Black Lives Matter

We inherited an earth with a growing carbon emission problem, just as we inherited an Earth with a racial inequity problem. A lot of research shows us that our environmental degradation and our social degradation are not so separate (links to articles below). In the US, we have an especially large problem with police, meant to protect and serve, killing innocent Black civilians.  These are the facts. So what am I to do? Is this something I can address as a one-woman small business? These are the questions I’ve been asking myself over the past few weeks between protesting, listening, watching and reading to educate myself on the issues. The conclusion I have reached is that my business doesn’t matter if Black Lives don’t matter.

Let me start by saying a little about how and why I started my business. I find Flowy hard to categorize; It's a platform where I share information about wellness, yoga, environmentalism, and small-batch sustainable clothing. I’ll be the first to admit that Flowy, as a company tries to do too much. Especially as a one-woman operation. You might wonder, why does this chick make clothes, act like an environmentalist (those two already feel like they are in conflict at times), and teach Yoga?  Let me try to explain. Yoga and meditation are my touchstones in life. They’re my prozac and I would not be able to function without them. So I got certified and started teaching in 2015.  The more I was in that world of yoga, the more I wanted to redesign the clothing industry that is part of that world. All the synthetic materials and cheap, exploitative manufacturing processes are in direct conflict with the philosophies of yoga (more on this in another post). Clothing manufacturing is one of the leading industries contributing to carbon emission and environmental harm in the world. This lead me to want to create my own yoga and meditation clothing. I wanted my clothes to reflect the philosophies of yoga of non-harming, moderation, truthfulness, non-stealing, generosity, self-study, purity, and essentially live up to the Do’s and Don’t of the Eight Limbs of Yoga.

Flowy’s general mission is to create products, content and experiences that foster a deeper sense of loving connection with self and nature.  In order to do that, I must do my part to break free from the racist and patriarchal structures that keep black people in a constant state of fear and anxiety.  If you follow me, you have likely gleaned that I am I believe in the Chakra system. The root chakra is all about survival. Fearing for one’s life all the time means operating predominately from the Muladhara chakra, which makes it much harder to connect lovingly with the self and nature. Therefore, only after my BIPOC brothers and sisters do not need to fear for their lives will I truly be able to fulfill my mission.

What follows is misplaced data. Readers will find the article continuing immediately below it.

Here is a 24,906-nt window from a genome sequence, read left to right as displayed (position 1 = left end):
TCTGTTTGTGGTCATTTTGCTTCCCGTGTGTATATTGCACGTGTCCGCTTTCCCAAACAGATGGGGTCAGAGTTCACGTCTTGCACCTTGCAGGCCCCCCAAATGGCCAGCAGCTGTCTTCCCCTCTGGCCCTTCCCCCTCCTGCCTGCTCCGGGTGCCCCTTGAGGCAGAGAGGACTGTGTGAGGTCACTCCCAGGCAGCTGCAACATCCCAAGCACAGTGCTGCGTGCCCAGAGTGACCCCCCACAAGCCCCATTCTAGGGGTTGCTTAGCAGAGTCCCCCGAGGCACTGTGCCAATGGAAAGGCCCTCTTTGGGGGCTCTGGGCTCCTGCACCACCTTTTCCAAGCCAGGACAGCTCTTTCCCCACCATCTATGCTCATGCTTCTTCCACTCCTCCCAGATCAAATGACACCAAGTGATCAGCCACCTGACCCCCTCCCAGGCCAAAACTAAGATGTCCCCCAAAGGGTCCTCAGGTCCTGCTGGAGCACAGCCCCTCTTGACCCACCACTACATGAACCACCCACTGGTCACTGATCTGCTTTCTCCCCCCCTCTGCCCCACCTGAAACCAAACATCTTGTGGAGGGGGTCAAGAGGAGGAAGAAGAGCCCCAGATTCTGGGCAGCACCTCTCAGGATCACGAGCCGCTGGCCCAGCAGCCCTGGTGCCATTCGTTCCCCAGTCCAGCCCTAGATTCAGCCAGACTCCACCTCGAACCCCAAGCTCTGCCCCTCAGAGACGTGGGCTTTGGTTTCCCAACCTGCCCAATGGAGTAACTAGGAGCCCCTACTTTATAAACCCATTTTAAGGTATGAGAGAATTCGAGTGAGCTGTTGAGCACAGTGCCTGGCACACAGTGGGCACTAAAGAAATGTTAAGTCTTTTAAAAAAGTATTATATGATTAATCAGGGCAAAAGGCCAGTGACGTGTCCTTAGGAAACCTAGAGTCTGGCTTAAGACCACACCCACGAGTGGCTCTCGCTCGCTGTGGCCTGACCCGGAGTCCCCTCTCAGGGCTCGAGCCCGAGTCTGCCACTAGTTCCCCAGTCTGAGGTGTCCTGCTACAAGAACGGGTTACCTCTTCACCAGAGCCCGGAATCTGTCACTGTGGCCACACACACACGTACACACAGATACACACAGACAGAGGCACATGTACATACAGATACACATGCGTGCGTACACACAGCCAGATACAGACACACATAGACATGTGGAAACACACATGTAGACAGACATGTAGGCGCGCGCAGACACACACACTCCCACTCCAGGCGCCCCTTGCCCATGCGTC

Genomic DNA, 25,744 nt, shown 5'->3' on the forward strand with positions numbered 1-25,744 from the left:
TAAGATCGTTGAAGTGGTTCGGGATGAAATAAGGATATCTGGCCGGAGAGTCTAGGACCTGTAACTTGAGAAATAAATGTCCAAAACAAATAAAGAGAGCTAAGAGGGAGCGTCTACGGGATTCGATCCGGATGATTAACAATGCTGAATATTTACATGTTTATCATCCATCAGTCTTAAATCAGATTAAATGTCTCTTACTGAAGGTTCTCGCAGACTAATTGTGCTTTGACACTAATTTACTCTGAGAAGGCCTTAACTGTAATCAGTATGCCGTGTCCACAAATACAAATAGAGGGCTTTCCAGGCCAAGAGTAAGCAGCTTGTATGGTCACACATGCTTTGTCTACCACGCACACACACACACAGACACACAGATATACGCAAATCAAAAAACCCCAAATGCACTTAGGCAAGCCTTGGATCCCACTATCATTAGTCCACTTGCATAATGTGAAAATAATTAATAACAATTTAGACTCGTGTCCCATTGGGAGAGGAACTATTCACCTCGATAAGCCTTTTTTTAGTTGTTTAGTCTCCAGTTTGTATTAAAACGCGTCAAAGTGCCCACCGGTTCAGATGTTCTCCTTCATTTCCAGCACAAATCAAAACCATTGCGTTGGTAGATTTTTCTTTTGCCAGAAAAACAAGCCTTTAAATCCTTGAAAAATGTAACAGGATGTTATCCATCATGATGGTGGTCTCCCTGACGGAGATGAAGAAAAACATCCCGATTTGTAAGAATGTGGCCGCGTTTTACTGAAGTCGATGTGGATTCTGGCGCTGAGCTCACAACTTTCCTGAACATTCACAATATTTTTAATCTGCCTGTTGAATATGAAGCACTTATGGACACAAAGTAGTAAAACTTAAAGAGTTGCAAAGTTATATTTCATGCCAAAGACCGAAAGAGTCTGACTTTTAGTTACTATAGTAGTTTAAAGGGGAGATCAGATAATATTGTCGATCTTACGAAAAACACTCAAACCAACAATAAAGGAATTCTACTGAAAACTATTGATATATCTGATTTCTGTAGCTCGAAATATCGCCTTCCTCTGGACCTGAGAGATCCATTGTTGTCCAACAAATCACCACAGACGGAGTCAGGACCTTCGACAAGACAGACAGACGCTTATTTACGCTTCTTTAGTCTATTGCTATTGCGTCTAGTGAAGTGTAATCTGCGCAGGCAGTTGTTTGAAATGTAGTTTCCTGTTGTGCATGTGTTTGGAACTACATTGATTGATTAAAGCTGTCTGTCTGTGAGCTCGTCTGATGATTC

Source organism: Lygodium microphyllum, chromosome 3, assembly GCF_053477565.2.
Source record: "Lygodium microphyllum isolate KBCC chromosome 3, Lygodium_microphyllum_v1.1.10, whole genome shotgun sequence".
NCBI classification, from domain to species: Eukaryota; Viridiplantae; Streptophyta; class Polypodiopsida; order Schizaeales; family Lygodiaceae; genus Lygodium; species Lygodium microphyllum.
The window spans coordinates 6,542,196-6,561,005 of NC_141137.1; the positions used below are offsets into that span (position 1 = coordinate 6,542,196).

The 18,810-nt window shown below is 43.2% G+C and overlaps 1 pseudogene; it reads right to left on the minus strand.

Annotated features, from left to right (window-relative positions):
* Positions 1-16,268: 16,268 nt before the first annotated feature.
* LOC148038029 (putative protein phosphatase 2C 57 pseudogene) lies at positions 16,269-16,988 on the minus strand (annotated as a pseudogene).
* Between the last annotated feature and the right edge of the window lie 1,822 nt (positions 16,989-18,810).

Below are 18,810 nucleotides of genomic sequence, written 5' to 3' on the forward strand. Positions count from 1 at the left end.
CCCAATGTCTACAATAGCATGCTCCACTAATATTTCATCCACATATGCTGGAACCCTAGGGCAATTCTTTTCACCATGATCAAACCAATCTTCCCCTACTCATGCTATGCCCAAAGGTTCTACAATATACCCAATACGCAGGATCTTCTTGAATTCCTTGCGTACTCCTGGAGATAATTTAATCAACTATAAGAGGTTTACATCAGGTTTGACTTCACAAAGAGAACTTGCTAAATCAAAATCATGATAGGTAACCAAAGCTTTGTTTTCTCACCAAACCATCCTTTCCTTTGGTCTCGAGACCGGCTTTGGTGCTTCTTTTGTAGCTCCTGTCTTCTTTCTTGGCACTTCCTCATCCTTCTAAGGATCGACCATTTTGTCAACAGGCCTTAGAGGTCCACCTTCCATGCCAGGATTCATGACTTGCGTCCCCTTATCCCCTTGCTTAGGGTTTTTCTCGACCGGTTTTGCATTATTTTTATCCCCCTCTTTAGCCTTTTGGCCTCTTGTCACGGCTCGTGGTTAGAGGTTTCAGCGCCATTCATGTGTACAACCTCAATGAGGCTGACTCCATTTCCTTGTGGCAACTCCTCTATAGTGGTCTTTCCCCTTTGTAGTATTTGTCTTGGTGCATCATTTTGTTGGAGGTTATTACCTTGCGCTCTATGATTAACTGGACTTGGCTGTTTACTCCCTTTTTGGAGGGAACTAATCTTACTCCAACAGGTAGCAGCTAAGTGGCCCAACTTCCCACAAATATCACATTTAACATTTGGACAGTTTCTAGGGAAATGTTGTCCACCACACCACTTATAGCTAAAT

I want to express my sincere, long-term commitment to being both an ally and an anti-racist small business. Steps that I will take affective immediately:

  • continuing to invest in black businesses

  • I will ask my vendors about their policies on diversity and inclusion.

  • continuing to run raffles that benefit organizations on the front lines of creating change

  • staying current on issues surrounding racism and sharing information that helps educate myself and others. 

  • Continuing to share my platform with BIPOC individuals through the Flowy Collective 

  • I will weave more historical context into my work with natural dyes - a craft that is deeply linked with Native Americans of north and south America as well is with slave labor in the states

Future actions if I ever grow from one woman operation:

  • Hiring will be BIPOC focused first and foremost 

  • Team and staff training with a DEI certified consultant

  • I am sure there are others that I can’t foresee because I’m just nowhere near there yet, but I will be sure to revisit these promises regularly!

Environmental Reads:

If you’re an environmentalist going out of your way to wear ethical clothing, you also need to be anti-racist going out of your way to abolish the racist systems of oppression and here’s why:

"Why Every Environmentalist Should be Anti-racist

And here is a New York Times reading list and watch list to learn more about the connection between racism and the environment:

"Racism Climate Change Reading List"

A book of Black nature poetry edited by Camille T. Dungy

More Anti- Racism Resources like books, tv, movies, and podcasts compiled by Sarah Sophie Flicker & Alyssa Klein. Learning does not need to be daunting. Don't think you have to sit down and do it all at once. This can be a long pursuit, biting off a little bit at a time.